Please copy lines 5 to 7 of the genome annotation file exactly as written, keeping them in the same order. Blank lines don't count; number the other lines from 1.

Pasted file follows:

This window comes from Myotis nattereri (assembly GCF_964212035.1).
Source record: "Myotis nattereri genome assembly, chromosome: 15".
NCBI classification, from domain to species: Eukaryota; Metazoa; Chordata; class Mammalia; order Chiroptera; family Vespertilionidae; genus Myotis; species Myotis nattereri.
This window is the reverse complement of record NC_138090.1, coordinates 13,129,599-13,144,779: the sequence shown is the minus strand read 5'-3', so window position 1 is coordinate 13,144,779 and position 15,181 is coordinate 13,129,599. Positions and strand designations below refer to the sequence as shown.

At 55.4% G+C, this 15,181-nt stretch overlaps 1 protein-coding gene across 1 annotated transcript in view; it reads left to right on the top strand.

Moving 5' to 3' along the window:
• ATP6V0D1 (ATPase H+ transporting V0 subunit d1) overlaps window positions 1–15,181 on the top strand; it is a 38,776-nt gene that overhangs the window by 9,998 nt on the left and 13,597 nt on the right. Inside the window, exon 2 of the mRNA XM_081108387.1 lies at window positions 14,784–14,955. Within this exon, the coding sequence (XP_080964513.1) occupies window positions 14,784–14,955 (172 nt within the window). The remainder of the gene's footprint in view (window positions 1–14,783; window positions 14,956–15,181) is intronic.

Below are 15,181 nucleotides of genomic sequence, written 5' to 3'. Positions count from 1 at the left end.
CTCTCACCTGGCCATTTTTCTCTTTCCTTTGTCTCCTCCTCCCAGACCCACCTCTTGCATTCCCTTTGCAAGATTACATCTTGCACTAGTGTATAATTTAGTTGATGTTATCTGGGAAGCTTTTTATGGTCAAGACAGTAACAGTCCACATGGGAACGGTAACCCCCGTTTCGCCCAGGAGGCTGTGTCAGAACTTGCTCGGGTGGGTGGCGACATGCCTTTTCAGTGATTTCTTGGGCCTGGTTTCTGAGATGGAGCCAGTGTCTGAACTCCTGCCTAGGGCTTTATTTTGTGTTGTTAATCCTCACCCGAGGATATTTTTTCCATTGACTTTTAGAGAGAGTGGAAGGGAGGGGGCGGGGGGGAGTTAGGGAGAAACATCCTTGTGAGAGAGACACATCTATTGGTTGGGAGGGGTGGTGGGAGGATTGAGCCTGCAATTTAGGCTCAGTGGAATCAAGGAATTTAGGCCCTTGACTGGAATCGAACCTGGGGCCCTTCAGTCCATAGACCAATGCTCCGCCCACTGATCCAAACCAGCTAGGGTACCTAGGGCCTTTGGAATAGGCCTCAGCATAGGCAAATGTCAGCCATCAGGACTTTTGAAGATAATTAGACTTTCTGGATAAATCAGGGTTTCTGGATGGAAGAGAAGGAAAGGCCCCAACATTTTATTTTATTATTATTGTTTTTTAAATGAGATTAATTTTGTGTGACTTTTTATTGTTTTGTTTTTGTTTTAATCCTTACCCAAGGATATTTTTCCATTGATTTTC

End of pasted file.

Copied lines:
At 55.4% G+C, this 15,181-nt stretch overlaps 1 protein-coding gene across 1 annotated transcript in view; it reads left to right on the top strand.

Moving 5' to 3' along the window:
• ATP6V0D1 (ATPase H+ transporting V0 subunit d1) overlaps window positions 1–15,181 on the top strand; it is a 38,776-nt gene that overhangs the window by 9,998 nt on the left and 13,597 nt on the right. Inside the window, exon 2 of the mRNA XM_081108387.1 lies at window positions 14,784–14,955. Within this exon, the coding sequence (XP_080964513.1) occupies window positions 14,784–14,955 (172 nt within the window). The remainder of the gene's footprint in view (window positions 1–14,783; window positions 14,956–15,181) is intronic.